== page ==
Stack Overflow is a community of 4.7 million programmers, just like you, helping each other.

Join them; it only takes a minute:

Sign up
Join the Stack Overflow community to:
  1. Ask programming questions
  2. Answer and help your peers
  3. Get recognized for your expertise

I'm a starter in XNA and I'm trying to make a pong-game.
I've been able to make a pong game, but all the code was in one class. So I wanted to try to add a little bit of OOP and I've made a class for the ball and one for the pad.

The ball moves perfectly, but I don't seem to able to make the ball bounce from the pads.

These are the codes I use:
To move the pads

#region left
    if (_KBS.IsKeyDown(Keys.W) || _KBS.IsKeyDown(Keys.Z))
    else if (_KBS.IsKeyDown(Keys.S))

#region right
    if (_KBS.IsKeyDown(Keys.Up))
    else if (_KBS.IsKeyDown(Keys.Down))


public void MoveUp() {
    if (!paused)
        RecPad.Offset(0, -speed);


public void MoveDown() {
    if (!paused)
        RecPad.Offset(0, speed);


private void CheckBorders() {
    MathHelper.Clamp(recPad.Y, borders.Top, borders.Bottom - recPad.Height);

To check if the ball bounces

public void CheckBounce() {
    if ((myBounds.Intersects(left) && movement.X < 0) || (myBounds.Intersects(right) && movement.X > 0))
            movement.X *= -1;

public void Draw(SpriteBatch sBatch, Texture2D texture, Color color, Rectangle left, Rectangle right) {
    this.left = left;
    this.right = right;


    sBatch.Draw(texture, myBounds, color);


public Rectangle RecPad {
    get { return recPad; }
    private set { recPad = value; }


Ball.Draw(spriteBatch, ball, Color.White, Left.RecPad, Right.RecPad);

I seemed to get the pads back to work
The problem seems to be solved by using the originel recPad instead of the constructor RecPad
Now I only need to get my boundries working, because the MathHelper.Clamp doesn't seem to work
See my code for more info

This code now fixed my border-problem

private void CheckBorders() {
        if (recPad.Top < borders.Top)
            recPad.Location = new Point(recPad.X, borders.Top);
        if (recPad.Bottom > borders.Bottom)
            recPad.Location = new Point(recPad.X, borders.Bottom - recPad.Height);
share|improve this question
up vote 2 down vote accepted

This immediately stands out to me (from CheckBounce):

    movement.X *= 1;

Could be a copying error, or you forgot to put a '-'.

Also, consider using the Rectangle.Contains/Intersects method(s) to streamline some collision code, and MathHelper.Clamp to keep your paddles in bounds. This is more just for future reference, since your methods work, but it's nice to take advantage of the helpful tools in XNA.

Edit: Concerning those 'helpful tools':

The Rectangle class has the methods Intersect and Contains, which can tell you if that rectangle is intersecting another rectangle or containing a certain point, respectively. You say your ball is just a top left position and a texture, but I see in your collision checking you also check for the radius of the ball. I think you'd have an easier time defining a Rectangle bounding area for your ball and using the Intersects method to check for collision. That simplifies your collision code to:

public void CheckBounce()
    if (myBounds.Intersects(LeftPaddle.Bounds) || myBounds.Intersects(RightPaddle.Bounds))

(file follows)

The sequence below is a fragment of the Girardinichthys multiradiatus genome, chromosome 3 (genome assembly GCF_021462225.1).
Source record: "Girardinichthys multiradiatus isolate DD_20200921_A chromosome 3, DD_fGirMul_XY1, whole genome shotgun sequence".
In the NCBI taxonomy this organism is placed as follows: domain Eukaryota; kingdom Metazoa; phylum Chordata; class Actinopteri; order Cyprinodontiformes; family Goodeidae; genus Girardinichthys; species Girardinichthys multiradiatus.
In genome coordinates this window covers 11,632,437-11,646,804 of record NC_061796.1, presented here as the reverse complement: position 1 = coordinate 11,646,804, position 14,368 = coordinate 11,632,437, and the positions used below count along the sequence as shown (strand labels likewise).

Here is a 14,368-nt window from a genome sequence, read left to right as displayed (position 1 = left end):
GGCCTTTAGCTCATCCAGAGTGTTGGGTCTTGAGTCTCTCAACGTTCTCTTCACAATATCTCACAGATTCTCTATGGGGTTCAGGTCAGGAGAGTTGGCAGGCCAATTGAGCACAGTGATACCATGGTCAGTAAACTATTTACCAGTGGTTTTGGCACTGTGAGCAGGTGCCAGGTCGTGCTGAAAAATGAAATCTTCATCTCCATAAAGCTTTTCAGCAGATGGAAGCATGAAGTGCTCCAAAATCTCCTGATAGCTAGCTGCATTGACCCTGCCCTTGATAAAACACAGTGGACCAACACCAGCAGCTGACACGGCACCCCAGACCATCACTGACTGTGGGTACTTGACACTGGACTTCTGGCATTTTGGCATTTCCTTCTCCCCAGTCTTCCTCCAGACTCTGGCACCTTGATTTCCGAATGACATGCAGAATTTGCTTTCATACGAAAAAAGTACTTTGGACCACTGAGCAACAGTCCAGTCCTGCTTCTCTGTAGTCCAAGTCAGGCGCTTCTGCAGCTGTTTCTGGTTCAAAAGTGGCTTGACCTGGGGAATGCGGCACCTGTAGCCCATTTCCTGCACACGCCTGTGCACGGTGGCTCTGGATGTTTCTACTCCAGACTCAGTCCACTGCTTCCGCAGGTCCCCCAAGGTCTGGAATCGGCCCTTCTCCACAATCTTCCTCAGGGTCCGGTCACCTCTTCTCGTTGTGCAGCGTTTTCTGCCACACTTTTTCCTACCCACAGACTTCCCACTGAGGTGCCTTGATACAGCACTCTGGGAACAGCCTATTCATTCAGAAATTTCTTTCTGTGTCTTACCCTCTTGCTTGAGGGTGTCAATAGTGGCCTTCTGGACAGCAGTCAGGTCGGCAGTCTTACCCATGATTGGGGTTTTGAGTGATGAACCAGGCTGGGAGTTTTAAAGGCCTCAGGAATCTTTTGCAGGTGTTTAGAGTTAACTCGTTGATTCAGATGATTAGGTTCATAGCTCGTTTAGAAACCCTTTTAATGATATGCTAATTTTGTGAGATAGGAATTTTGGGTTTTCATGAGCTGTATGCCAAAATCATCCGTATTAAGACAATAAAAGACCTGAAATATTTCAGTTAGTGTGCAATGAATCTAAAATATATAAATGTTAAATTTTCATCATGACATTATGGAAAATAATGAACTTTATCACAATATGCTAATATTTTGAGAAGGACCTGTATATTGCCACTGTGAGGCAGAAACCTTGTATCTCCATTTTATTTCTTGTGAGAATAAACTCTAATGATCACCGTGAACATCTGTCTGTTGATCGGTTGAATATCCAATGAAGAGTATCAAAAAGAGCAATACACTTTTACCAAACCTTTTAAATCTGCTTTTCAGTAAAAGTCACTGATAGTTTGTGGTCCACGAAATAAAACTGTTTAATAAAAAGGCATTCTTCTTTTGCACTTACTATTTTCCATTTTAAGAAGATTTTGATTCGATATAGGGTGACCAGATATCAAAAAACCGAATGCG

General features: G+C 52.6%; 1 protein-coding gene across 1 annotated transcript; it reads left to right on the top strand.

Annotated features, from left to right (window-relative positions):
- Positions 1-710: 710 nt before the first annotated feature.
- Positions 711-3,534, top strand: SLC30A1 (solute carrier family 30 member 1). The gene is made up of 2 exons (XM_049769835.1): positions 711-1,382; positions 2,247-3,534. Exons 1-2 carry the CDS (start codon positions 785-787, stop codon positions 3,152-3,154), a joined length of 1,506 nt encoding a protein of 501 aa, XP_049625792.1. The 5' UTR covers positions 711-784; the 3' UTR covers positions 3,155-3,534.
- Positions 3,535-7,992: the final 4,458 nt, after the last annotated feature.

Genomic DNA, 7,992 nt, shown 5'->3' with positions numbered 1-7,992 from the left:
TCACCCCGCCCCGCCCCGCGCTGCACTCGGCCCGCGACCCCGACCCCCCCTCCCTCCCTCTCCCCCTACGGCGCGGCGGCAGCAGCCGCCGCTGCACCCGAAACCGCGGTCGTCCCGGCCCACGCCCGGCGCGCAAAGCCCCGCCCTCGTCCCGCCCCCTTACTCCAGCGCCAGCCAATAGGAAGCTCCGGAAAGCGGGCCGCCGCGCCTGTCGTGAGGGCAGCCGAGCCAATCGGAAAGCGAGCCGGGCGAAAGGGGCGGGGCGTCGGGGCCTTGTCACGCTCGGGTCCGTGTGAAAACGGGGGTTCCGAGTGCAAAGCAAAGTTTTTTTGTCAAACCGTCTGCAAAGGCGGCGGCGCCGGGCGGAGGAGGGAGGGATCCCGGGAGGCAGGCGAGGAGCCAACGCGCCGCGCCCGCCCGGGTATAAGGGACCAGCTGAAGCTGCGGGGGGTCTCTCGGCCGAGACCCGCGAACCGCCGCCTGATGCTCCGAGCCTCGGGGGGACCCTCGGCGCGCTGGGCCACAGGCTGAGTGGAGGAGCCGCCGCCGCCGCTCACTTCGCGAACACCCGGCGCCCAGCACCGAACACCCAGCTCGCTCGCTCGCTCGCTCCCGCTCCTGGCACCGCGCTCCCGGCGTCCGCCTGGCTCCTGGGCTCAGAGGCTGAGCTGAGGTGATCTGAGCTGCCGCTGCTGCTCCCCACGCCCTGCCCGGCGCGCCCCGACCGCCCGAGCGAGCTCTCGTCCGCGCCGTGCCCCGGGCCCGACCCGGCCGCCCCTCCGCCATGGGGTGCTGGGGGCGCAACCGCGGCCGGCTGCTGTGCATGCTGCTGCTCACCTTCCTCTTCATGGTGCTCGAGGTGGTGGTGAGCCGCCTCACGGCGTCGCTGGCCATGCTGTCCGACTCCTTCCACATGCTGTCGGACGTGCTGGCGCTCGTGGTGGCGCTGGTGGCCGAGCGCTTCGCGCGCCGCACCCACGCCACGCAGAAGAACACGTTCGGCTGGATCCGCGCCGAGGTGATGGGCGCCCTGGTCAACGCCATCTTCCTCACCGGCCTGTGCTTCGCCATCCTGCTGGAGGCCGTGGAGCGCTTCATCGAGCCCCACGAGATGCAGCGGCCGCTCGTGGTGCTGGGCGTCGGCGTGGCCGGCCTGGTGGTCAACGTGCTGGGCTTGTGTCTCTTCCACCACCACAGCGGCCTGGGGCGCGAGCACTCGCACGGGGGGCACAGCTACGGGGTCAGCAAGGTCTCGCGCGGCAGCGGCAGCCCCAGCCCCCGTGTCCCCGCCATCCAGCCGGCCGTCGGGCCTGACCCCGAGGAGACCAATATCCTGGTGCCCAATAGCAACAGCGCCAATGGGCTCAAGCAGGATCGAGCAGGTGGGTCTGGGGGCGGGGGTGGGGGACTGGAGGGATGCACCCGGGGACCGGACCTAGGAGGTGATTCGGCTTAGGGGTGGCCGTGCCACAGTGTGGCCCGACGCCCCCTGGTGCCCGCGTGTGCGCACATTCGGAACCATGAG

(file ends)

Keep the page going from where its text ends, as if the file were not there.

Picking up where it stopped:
movement.X *= -1;

Fairly simple, but not entirely safe-- if the ball manages to move far enough into a paddle that one frame of movement wouldn't free it from that paddle's bounds, you'd be stuck perpetually inverting the X velocity, producing a 'stuck ball' effect. So we can add just a bit more checking code to avoid that:

public void CheckBounce()
    if ((myBounds.Intersects(LeftPaddle.Bounds) && movement.X < 0) ||
     (myBounds.Intersects(RightPaddle.Bounds) && movement.X > 0))
        movement.X *= -1;

I apologize if the inline conditionals are a little too dense. What this means is, if the ball is moving left and hits the right paddle, invert the X. Likewise, if it's moving right and hits the left paddle, invert the X. This removes the 'sticking'.

Now, as for MathHelper.Clamp, in your situation I would use it to restrict paddle movement. MathHelper.Clamp simply clamps a value between an upper and lower bound. It's the equivalent of using Math.Min, then Math.Max.

private void CheckBorders()
    //clamps a       value  to a   min  and a           max
    MathHelper.Clamp(recPad.Y, borders.Top, borders.Bottom - recPad.Height);

This clamps the Y position of your rectangle between the top of your borders, and the bottom of your borders minus the height of the rectangle. That last bit keeps the bottom of your rectangle from clipping the bottom of the borders by taking the height into account.

share|improve this answer
+1, assuming it's like classic Pong, in which the paddles are always vertically aligned, then just inverting the X velocity should work fine. – Nic Foster Feb 25 '12 at 20:34
Thanks for the quick response! Could you give me more info about the techniques you've mentioned? BTW: the ball isn't a Rectangle, just a Texture2D with a Vector2 as topLeft position – GroundZero Feb 25 '12 at 22:31
Damn! My pad's don't seem to move anymore? I believe it's caused by the RecPad.Offset(0,speed); but I'm not sure – GroundZero Feb 25 '12 at 22:32
But, uh.. did making that '1' a '-1' work? If not I'll take a closer look at your bouncing code. Anyways, I'll edit my answer for more details on suggested implementations of Rectangle methods and Clamp. – A-Type Feb 26 '12 at 19:36
Also, use breakpoints and debug any lines of code you're not sure of. If speed is 0, then the pads won't move. It's fairly easy to set a breakpoint there when you expect movement and see. – A-Type Feb 26 '12 at 19:56

Your Answer


By posting your answer, you agree to the privacy policy and terms of service.

Not the answer you're looking for? Browse other questions tagged or ask your own question.